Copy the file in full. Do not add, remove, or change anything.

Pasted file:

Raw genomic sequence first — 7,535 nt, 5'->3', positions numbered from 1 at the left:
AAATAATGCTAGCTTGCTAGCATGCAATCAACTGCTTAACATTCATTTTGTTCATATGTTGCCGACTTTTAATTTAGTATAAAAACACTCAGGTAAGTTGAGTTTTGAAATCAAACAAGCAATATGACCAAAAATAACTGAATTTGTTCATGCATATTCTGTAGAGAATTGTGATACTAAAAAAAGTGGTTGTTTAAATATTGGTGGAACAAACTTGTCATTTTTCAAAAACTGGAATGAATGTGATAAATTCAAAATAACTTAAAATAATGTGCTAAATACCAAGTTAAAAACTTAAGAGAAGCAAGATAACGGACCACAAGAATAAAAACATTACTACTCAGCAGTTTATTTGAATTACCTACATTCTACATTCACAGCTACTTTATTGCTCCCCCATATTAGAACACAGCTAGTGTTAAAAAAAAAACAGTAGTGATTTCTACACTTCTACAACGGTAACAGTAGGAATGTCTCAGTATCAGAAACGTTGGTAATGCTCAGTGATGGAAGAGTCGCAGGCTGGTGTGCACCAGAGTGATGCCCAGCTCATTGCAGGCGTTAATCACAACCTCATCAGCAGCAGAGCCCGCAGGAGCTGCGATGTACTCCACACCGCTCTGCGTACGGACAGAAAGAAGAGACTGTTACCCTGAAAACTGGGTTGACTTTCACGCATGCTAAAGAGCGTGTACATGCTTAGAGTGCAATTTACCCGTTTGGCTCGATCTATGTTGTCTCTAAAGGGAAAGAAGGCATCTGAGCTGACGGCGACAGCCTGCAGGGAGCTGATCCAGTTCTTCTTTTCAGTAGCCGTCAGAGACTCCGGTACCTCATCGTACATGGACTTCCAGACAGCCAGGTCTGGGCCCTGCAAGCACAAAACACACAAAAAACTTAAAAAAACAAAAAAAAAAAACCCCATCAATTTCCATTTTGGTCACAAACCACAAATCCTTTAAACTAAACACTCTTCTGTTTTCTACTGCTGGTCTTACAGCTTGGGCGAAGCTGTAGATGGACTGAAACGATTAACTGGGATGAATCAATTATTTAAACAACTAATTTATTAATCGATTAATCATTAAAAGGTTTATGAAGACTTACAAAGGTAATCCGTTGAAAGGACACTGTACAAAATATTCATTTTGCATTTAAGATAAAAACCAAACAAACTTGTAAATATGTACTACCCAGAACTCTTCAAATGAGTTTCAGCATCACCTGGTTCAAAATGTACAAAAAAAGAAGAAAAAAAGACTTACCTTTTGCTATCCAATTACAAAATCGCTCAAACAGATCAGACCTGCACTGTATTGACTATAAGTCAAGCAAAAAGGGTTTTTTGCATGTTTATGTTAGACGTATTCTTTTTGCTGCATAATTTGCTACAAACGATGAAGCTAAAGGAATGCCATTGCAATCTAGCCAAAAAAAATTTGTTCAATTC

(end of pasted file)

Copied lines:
Raw genomic sequence first — 7,535 nt, 5'->3', positions numbered from 1 at the left:
AAATAATGCTAGCTTGCTAGCATGCAATCAACTGCTTAACATTCATTTTGTTCATATGTTGCCGACTTTTAATTTAGTATAAAAACACTCAGGTAAGTTGAGTTTTGAAATCAAACAAGCAATATGACCAAAAATAACTGAATTTGTTCATGCATATTCTGTAGAGAATTGTGATACTAAAAAAAGTGGTTGTTTAAATATTGGTGGAACAAACTTGTCATTTTTCAAAAACTGGAATGAATGTGATAAATTCAAAATAACTTAAAATAATGTGCTAAATACCAAGTTAAAAACTTAAGAGAAGCAAGATAACGGACCACAAGAATAAAAACATTACTACTCAGCAGTTTATTTGAATTACCTACATTCTACATTCACAGCTACTTTATTGCTCCCCCATATTAGAACACAGCTAGTGTTAAAAAAAAAACAGTAGTGATTTCTACACTTCTACAACGGTAACAGTAGGAATGTCTCAGTATCAGAAACGTTGGTAATGCTCAGTGATGGAAGAGTCGCAGGCTGGTGTGCACCAGAGTGATGCCCAGCTCATTGCAGGCGTTAATCACAACCTCATCAGCAGCAGAGCCCGCAGGAGCTGCGATGTACTCCACACCGCTCTGCGTACGGACAGAAAGAAGAGACTGTTACCCTGAAAACTGGGTTGACTTTCACGCATGCTAAAGAGCGTGTACATGCTTAGAGTGCAATTTACCCGTTTGGCTCGATCTATGTTGTCTCTAAAGGGAAAGAAGGCATCTGAGCTGACGGCGACAGCCTGCAGGGAGCTGATCCAGTTCTTCTTTTCAGTAGCCGTCAGAGACTCCGGTACCTCATCGTACATGGACTTCCAGACAGCCAGGTCTGGGCCCTGCAAGCACAAAACACACAAAAAACTTAAAAAAACAAAAAAAAAAAACCCCATCAATTTCCATTTTGGTCACAAACCACAAATCCTTTAAACTAAACACTCTTCTGTTTTCTACTGCTGGTCTTACAGCTTGGGCGAAGCTGTAGATGGACTGAAACGATTAACTGGGATGAATCAATTATTTAAACAACTAATTTATTAATCGATTAATCATTAAAAGGTTTATGAAGACTTACAAAGGTAATCCGTTGAAAGGACACTGTACAAAATATTCATTTTGCATTTAAGATAAAAACCAAACAAACTTGTAAATATGTACTACCCAGAACTCTTCAAATGAGTTTCAGCATCACCTGGTTCAAAATGTACAAAAAAAGAAGAAAAAAAGACTTACCTTTTGCTATCCAATTACAAAATCGCTCAAACAGATCAGACCTGCACTGTATTGACTATAAGTCAAGCAAAAAGGGTTTTTTGCATGTTTATGTTAGACGTATTCTTTTTGCTGCATAATTTGCTACAAACGATGAAGCTAAAGGAATGCCATTGCAATCTAGCCAAAAAAAATTTGTTCAATTC